Primer for the Beginning Videographer

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Step 1 Equipment

Videography is a deceptive yet engrossing activity. It looks so easy to do and good video is like eye glue – try to look away! But there is a lot more to making a good video than just point and shoot. This primer is the first installment to making short videos.

With all the POV (point of view) cameras on the market (underwater) videography appears to be just point and shoot right? These cameras do a pretty good job of capturing your action and, with drag and drop video editors, producing decent video your friends would be eager to watch.

It’s this simple: go buy a POV camera, mount it to your helmet, press record and start driving down the road. An hour later, with a little computer work, and you have your video!

Trouble is you just made the most boring video you hope to never see again! Or you have just taken an extreme bike ride down a mountain and the video makes your eyes feel like bouncing Ping-Pong balls. Or your audience is now seasick after watching your latest fishing adventure. And then there is the snorkeling video that looks like your wearing cyan glasses, is out of focus, and mostly recorded how a cork would feel on the ocean.

What went wrong?

Well mostly just lack of experience and practice. But we all have to start somewhere. This series of blogs intends to help you get started and move beyond the point and shoot mentality into producing quality (underwater) videos you would be proud to show your friends.

So to get you going there is some basic equipment you will need to buy.

  1. Camera. It can be a POV, a camcorder or a DSLR. Pick one that fits your style and budget. Talk to your camera store, they can help you pick the best fit.
    • Pick the POV if your preference is to shoot action videos from your perspective. These cameras a pretty versatile and are typically a fully automatic camera. They have to be if they are mounted say to your surfboard and take video. They are rugged and usually come fully prepared to take on the elements out of the box.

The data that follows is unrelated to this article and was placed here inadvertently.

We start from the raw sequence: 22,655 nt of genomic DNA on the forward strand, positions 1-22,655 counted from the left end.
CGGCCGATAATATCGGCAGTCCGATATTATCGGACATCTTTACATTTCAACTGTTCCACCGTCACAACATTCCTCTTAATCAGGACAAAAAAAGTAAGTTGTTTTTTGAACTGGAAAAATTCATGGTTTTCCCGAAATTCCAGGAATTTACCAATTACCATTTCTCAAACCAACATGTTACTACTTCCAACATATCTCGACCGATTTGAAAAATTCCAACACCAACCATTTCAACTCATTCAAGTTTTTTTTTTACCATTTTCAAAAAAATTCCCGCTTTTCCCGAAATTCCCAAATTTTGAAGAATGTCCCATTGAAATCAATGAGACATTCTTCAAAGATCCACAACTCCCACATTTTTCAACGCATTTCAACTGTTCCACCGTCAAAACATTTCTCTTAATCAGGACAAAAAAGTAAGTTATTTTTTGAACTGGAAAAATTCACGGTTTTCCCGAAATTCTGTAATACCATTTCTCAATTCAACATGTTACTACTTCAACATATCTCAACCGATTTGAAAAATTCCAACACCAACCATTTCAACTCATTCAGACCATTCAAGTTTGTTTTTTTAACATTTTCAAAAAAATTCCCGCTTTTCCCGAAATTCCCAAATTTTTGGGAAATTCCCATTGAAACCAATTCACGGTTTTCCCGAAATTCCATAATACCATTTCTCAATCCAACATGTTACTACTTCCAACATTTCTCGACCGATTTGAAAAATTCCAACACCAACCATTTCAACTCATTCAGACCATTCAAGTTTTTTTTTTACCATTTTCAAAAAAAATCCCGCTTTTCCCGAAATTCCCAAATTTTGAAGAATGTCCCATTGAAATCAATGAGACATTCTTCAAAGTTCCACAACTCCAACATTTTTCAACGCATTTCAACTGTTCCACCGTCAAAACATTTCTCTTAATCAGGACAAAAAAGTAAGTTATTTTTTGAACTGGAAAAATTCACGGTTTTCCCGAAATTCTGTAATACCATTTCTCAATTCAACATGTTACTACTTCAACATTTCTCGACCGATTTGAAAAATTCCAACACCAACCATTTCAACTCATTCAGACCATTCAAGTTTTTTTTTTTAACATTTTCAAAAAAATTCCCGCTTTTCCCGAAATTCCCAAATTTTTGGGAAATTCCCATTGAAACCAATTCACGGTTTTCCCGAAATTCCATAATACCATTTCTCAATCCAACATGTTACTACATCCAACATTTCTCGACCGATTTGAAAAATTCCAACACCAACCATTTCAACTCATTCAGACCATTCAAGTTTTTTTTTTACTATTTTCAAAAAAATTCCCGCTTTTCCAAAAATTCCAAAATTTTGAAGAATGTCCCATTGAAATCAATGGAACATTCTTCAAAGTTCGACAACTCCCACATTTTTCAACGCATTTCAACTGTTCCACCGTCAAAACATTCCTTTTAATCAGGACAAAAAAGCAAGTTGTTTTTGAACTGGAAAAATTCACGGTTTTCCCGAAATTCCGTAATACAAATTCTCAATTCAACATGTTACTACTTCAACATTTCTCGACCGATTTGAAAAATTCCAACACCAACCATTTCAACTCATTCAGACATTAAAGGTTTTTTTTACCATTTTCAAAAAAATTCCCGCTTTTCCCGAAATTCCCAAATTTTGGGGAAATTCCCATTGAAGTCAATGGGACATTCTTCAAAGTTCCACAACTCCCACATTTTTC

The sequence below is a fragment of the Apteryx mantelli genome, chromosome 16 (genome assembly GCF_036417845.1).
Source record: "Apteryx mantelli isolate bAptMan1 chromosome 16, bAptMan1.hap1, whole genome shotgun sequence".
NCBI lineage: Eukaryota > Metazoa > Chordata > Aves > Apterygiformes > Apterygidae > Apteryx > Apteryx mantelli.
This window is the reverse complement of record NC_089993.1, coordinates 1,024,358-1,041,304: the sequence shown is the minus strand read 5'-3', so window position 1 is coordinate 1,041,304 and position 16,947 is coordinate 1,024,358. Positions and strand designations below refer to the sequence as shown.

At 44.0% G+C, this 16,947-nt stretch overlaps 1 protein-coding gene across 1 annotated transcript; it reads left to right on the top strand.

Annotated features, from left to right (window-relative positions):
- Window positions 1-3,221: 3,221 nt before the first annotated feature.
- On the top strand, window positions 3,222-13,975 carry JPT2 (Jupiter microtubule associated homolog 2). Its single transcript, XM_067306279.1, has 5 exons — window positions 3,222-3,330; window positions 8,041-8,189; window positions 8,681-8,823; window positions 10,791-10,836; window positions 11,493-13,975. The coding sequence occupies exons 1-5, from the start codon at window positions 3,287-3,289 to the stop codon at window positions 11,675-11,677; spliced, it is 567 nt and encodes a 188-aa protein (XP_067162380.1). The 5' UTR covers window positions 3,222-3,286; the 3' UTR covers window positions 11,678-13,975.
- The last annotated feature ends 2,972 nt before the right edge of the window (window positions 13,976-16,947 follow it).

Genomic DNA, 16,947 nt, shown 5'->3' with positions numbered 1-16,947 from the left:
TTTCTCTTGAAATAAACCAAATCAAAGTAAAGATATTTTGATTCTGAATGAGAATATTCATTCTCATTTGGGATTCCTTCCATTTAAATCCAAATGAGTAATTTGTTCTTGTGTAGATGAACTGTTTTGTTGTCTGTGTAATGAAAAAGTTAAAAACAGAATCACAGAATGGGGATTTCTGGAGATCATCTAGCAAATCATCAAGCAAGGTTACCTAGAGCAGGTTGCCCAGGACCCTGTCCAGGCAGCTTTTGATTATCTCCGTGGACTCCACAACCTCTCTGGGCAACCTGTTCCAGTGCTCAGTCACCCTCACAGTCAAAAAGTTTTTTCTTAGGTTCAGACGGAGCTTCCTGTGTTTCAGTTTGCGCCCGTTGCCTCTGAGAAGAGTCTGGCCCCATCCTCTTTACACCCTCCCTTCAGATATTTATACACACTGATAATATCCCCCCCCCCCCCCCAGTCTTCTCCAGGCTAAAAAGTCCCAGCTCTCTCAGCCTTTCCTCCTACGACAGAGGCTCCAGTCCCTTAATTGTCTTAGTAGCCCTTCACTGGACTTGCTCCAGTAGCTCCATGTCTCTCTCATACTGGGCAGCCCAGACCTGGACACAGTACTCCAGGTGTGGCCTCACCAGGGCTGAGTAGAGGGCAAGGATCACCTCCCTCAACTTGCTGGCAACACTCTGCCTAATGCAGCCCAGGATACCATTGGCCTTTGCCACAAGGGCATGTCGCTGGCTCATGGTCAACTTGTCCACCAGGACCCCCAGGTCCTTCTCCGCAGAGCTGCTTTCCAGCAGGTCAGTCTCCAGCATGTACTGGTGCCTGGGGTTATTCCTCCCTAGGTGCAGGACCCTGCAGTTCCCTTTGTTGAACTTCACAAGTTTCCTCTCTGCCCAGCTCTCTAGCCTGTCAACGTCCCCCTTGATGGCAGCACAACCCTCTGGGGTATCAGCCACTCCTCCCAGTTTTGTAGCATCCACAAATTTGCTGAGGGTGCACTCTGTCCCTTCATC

• Camcorder. These are very video friendly cameras. They give you all the control and flexibility to shoot from surf video to weddings. They typically have power zoom, and operate from automatic to fully manual.
    • DSLR (Digital SLR). The big plus to a DSLR is it is a camera as well. However they are a camera first and a camcorder second. They have become very popular and take amazing stills and video.
  2. Housing. This is a must if you plan to shoot underwater or surf videos using a camcorder or DSLR. Again, talk to your camera store and make sure you buy a camera that there is a housing for! Of course if you are getting a POV many times they already have a housing that is waterproof (like the GoPro).
  3. Lights. If you are going to shoot underwater buy the brightest ones you can afford. Buy two, you will need them when shooting wide angle.
  4. Accessories. Your dealer will help you with the accessories. These are the various hardware items, mounts, arms, brackets, cables and other things needed to make a fully functional rig work, especially underwater.
  5. Tripod. An absolute must for many kinds of shots. Shooting video means steady video (unless you are a Blair Witch fan) so invest in a good tripod. You can go without but eventually you will see the error of your ways. So buy one as soon as you can. If you plan to shoot underwater buy a tripod designed to work in this environment.
  6. Stabilizer. These are popping up for everything from an iPhone to DSLR cameras. These are mechanical devices to take the movement out and give you steady video. They range from integrated ones by DJI for its Osmo camera to handheld stabilizers big enough for larger cameras.
  7. Software. You need something to import, assemble, edit and publish your videos. There are many popular editors to choose from. Pick one that fits your budget and the kind of video you want to make. Many POV and camcorders come with free software that will work great for most projects.
  8. Computer. You need a pretty good computer and lots of storage and a card reader. Don’t forget to have a backup strategy!
  9. Music. Research royalty free music web sites. If you know a band willing to give you rights to use explore this. Be wary of using your favorite band, if you don’t have rights, don’t use it!
  10. Sharing. Subscribe to a video sharing site such as: Youtube or Vimeo.
  11. Equipment bag. You will need something to carry all this to your next shoot.

Do you need all this stuff? Well you can skip the lights, underwater housing, and accessories if there are no plans to shoot underwater. If you want to start with a simple rig just get a camera and play with it, the rest will come along as you gain experience.

Now you have the equipment. Learn how to use it. Play with it and get used to setting it up and breaking it down. It should become second nature. Don’t worry about creating any kind of polished video at this point just shoot!

In my next blog I will talk about creating videos. How you go about it and what to expect.



Mike Elliott videographer, Salaya Beach Houses Dumaguete

Mike Elliott - Underwater Videographer
Mike Elliott - Underwater Videographer
Underwater Videographer

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